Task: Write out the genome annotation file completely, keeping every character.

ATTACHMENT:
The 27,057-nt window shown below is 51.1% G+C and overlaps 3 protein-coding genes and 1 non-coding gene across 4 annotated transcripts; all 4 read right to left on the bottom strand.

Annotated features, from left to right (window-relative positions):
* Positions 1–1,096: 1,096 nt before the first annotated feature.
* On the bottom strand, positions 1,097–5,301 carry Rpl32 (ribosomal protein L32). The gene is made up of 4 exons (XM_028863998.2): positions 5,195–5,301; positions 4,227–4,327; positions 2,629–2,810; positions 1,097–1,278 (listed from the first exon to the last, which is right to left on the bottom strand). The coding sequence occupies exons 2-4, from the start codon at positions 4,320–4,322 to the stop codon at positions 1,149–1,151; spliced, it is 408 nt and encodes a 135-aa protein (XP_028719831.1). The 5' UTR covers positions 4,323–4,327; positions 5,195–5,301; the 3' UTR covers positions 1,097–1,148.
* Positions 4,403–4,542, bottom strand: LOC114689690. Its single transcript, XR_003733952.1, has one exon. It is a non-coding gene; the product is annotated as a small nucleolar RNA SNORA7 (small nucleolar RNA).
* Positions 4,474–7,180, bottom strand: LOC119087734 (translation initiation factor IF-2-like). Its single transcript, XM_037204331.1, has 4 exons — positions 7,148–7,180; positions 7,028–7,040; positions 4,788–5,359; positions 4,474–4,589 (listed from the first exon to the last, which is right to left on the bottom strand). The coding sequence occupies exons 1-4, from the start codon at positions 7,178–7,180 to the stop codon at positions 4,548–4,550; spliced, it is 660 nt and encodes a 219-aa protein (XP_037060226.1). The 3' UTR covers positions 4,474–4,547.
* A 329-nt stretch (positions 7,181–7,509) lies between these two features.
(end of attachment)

The 27,057-nt window shown below is 51.1% G+C and overlaps 3 protein-coding genes and 1 non-coding gene across 4 annotated transcripts; all 4 read right to left on the bottom strand.

Annotated features, from left to right (window-relative positions):
* Positions 1–1,096: 1,096 nt before the first annotated feature.
* On the bottom strand, positions 1,097–5,301 carry Rpl32 (ribosomal protein L32). The gene is made up of 4 exons (XM_028863998.2): positions 5,195–5,301; positions 4,227–4,327; positions 2,629–2,810; positions 1,097–1,278 (listed from the first exon to the last, which is right to left on the bottom strand). The coding sequence occupies exons 2-4, from the start codon at positions 4,320–4,322 to the stop codon at positions 1,149–1,151; spliced, it is 408 nt and encodes a 135-aa protein (XP_028719831.1). The 5' UTR covers positions 4,323–4,327; positions 5,195–5,301; the 3' UTR covers positions 1,097–1,148.
* Positions 4,403–4,542, bottom strand: LOC114689690. Its single transcript, XR_003733952.1, has one exon. It is a non-coding gene; the product is annotated as a small nucleolar RNA SNORA7 (small nucleolar RNA).
* Positions 4,474–7,180, bottom strand: LOC119087734 (translation initiation factor IF-2-like). Its single transcript, XM_037204331.1, has 4 exons — positions 7,148–7,180; positions 7,028–7,040; positions 4,788–5,359; positions 4,474–4,589 (listed from the first exon to the last, which is right to left on the bottom strand). The coding sequence occupies exons 1-4, from the start codon at positions 7,178–7,180 to the stop codon at positions 4,548–4,550; spliced, it is 660 nt and encodes a 219-aa protein (XP_037060226.1). The 3' UTR covers positions 4,474–4,547.
* A 329-nt stretch (positions 7,181–7,509) lies between these two features.